Keller doesn’t have the right to remove the public artwork permanently, Dr. Shelle VanEtten Sanchez, director of the Albuquerque Cultural Services Department, told Artnet News in a phone interview. However, the mayor was able to do so temporarily on the grounds that it represented, as he put it, an “urgent matter of public safety.”  

“It’s a temporary solution while we engage in a public process about what will ultimately happen with that statue,” Dr. Sanchez said, explaining that her department had announced Saturday—before the violent incident—that it will create a group of community members to recommend future steps for the statue and the land on which it sits.

“This has to be a community-led process for us,” the director continues. “It has to be a dialogue that’s rooted in the cultural traditions and very diverse heritage of this state. We don’t want it be a bureaucratic process; we want it to be a community dialogue that’s authentic, that’s about healing, and talking about our shared past and our present.”

La Jornada has been the subject of fiery public debate in Albuquerque since it was commissioned by the city in the late 1990s and installed in 2004. It depicts Oñate leading a group of settlers on their way to New Mexico. It’s been vandalized on numerous occasions, including several times over the last week. 

In this afternoon’s press conference, Dr. Sanchez also announced that yesterday, prior to the incident, one of two artists behind the Oñate sculpture, Reynaldo Sonny Rivera, reached out independently to the Cultural Services Department asking for it to be taken down.

Installed next to La Jornada and commissioned at the same time is an Earthwork created by Nora Naranjo-Morse, an artist from Santa Clara Pueblo, which was conceived as a space of solace and reflection.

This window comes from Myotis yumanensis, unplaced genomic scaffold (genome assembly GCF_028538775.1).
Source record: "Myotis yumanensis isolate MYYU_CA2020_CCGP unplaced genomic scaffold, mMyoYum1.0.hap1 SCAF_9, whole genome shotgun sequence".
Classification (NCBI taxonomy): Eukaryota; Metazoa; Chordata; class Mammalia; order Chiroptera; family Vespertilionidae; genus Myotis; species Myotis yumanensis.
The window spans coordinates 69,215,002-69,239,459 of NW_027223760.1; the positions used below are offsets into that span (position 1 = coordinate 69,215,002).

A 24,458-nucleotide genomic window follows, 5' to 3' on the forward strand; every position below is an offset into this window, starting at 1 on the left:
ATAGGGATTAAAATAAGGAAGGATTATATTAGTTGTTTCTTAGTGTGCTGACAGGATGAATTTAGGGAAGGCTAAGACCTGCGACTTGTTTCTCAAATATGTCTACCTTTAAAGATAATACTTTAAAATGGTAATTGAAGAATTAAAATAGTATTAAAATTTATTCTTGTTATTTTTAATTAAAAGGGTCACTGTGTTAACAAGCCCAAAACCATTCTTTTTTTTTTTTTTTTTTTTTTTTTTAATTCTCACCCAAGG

Last week, the board of trustees for the Albuquerque Museum voted to remove La Jornada. However, Sanchez explains, the museum board actually does not have the legal right to do so. The sculpture belongs to the city’s public art collection and is under the city’s jurisdiction. 

La Jornada. Courtesy of Flikr.

La Jornada. Courtesy of Flickr.

According to the Albuquerque Journal and KUNM, Baca was a 2019 candidate for City Council who ran denouncing local elected officials as “complete wimps when it comes to fighting crime.” He previously started a Facebook page called “Citizens Who Stand With APD,” supporting the Albuquerque Police Department after the 2014 police killing of James Boyd. Baca’s father is a former Bernalillo County sheriff.

“We are receiving reports about vigilante groups possibly instigating this violence,” police chief Michael Geier said in a statement issued by the APD. “If this is true we’ll be holding them accountable to the fullest extent of the law, including federal hate group designation and prosecution.”

Geier added that over 20 guns were taken from four members of the militia group after the incident.